For the past few weeks there has been a deluge of advertising for Jamieson Omega-3 Super Krill Oil. These ads claim that Krill is the new, advanced source for healthy omega-3s, addressing cardiovascular concerns and joint discomforts. But are they telling the whole story?
While it is true that omega-3s are an important anti-inflammatory and often lack in the standard american diet, sourcing this nutrient from Krill is unsustainable and unethical. An outstanding Canadian-based fish oil company, Ascenta, recently produced a fact sheet that addresses the environmental concerns of Krill Oil.
Here is a snapshot of the information:
Krill is the base of the entire food web - they are the main source of food for whales, penguins and seals
Krill population in the antarctic has declined over the past 30 years
Krill reproduce under sea ice so a decline in sea ice means a decline in krill
Krill tend to swarm together in huge masses making them extremely vulnerable to overfishing, especially industrial trawlers that indiscriminately scoop them up
The Krill Industry has largely not been certified by the Marine Stewardship Council - an organization dedicated to sustainable fishing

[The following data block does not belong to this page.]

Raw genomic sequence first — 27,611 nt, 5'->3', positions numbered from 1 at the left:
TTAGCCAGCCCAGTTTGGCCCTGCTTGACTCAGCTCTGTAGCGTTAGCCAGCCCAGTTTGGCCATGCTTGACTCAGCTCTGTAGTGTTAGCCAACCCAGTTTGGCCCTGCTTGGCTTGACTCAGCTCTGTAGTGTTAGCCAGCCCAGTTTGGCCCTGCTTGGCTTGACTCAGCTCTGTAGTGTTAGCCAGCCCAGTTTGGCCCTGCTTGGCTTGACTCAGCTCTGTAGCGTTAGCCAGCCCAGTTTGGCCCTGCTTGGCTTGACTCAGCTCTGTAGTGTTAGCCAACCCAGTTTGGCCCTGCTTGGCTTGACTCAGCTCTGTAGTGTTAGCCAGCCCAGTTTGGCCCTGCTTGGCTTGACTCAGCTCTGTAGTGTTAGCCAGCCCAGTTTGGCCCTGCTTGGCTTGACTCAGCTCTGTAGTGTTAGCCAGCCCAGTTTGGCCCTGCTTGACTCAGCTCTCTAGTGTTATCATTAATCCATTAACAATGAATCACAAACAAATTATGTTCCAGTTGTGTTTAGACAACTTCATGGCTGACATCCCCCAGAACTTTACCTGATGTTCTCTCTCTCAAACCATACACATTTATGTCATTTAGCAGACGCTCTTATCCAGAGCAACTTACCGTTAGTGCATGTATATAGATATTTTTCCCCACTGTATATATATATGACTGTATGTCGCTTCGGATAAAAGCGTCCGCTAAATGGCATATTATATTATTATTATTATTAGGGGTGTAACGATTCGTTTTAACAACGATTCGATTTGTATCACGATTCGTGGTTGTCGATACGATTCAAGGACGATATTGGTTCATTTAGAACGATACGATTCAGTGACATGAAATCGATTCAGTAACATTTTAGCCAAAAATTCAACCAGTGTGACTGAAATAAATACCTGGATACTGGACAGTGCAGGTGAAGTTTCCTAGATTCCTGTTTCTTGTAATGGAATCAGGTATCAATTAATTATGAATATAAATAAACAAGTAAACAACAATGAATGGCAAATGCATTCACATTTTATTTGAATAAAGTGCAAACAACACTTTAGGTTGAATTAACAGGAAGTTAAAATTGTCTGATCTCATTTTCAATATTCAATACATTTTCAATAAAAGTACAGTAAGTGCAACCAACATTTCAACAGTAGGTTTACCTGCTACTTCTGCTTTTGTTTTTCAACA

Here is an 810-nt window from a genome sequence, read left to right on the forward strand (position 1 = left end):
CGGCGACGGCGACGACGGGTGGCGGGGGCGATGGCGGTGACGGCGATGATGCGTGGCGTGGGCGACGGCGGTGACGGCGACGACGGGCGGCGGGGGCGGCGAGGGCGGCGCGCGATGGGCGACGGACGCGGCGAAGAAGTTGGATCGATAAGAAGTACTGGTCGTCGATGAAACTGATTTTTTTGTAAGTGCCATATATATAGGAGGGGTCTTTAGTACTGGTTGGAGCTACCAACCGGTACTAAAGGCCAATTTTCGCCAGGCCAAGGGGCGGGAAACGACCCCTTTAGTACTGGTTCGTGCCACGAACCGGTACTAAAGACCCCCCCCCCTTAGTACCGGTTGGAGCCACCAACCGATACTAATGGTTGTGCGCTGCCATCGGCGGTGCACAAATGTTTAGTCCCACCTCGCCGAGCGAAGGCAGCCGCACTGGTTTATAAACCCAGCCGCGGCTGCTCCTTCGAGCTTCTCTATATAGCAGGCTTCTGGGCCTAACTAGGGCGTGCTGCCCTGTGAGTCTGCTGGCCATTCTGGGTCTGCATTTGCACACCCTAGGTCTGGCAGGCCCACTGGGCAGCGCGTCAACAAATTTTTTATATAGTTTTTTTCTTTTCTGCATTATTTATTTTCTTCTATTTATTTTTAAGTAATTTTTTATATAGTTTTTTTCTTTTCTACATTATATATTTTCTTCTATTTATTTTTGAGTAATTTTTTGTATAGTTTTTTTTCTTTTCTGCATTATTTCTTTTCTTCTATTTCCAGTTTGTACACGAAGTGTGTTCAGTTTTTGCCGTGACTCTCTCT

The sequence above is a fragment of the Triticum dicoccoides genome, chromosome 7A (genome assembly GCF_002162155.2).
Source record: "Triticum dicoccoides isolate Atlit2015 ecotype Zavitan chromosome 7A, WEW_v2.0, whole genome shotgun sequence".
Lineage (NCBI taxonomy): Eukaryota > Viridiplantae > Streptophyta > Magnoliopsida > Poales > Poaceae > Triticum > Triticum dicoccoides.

"Krill is a bellweather for changes in the Antarctic environment; if krill continue to decline the same effect will ripple through the bird and whale populations that rely on them so heavily."
The message here is that not all supplements are created equal and we have to consider the environmental impacts, especially when sourcing ingredients from the animal world. One of the tenants of the Naturopathic oath is to "...preserve the health of our planet for ourselves, our families and future generations". Incorporating omega-3s into a supplement regimen can have wonderful health benefits, but it should not come at the expense of an eco-system, especially when there are other sustainable options available.
For the full fact sheet from Ascenta, click here: